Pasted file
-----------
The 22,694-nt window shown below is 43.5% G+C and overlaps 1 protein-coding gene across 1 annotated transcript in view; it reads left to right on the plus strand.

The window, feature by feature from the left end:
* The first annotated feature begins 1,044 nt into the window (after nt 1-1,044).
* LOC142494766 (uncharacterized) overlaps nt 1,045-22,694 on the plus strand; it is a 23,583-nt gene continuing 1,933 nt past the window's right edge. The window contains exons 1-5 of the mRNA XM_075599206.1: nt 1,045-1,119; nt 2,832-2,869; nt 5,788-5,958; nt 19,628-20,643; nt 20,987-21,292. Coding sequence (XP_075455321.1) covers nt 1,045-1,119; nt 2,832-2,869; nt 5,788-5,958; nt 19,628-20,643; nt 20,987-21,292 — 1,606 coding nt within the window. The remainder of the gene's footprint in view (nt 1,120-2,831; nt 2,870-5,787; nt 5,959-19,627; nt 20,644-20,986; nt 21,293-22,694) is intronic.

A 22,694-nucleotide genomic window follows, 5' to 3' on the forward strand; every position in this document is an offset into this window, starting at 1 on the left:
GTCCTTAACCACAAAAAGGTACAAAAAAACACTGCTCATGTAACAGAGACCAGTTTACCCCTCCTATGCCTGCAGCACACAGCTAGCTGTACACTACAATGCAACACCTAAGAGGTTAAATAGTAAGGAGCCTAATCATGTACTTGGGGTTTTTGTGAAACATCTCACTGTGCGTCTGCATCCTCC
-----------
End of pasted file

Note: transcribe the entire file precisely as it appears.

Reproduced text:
The 22,694-nt window shown below is 43.5% G+C and overlaps 1 protein-coding gene across 1 annotated transcript in view; it reads left to right on the plus strand.

The window, feature by feature from the left end:
* The first annotated feature begins 1,044 nt into the window (after nt 1-1,044).
* LOC142494766 (uncharacterized) overlaps nt 1,045-22,694 on the plus strand; it is a 23,583-nt gene continuing 1,933 nt past the window's right edge. The window contains exons 1-5 of the mRNA XM_075599206.1: nt 1,045-1,119; nt 2,832-2,869; nt 5,788-5,958; nt 19,628-20,643; nt 20,987-21,292. Coding sequence (XP_075455321.1) covers nt 1,045-1,119; nt 2,832-2,869; nt 5,788-5,958; nt 19,628-20,643; nt 20,987-21,292 — 1,606 coding nt within the window. The remainder of the gene's footprint in view (nt 1,120-2,831; nt 2,870-5,787; nt 5,959-19,627; nt 20,644-20,986; nt 21,293-22,694) is intronic.

A 22,694-nucleotide genomic window follows, 5' to 3' on the forward strand; every position in this document is an offset into this window, starting at 1 on the left:
GTCCTTAACCACAAAAAGGTACAAAAAAACACTGCTCATGTAACAGAGACCAGTTTACCCCTCCTATGCCTGCAGCACACAGCTAGCTGTACACTACAATGCAACACCTAAGAGGTTAAATAGTAAGGAGCCTAATCATGTACTTGGGGTTTTTGTGAAACATCTCACTGTGCGTCTGCATCCTCC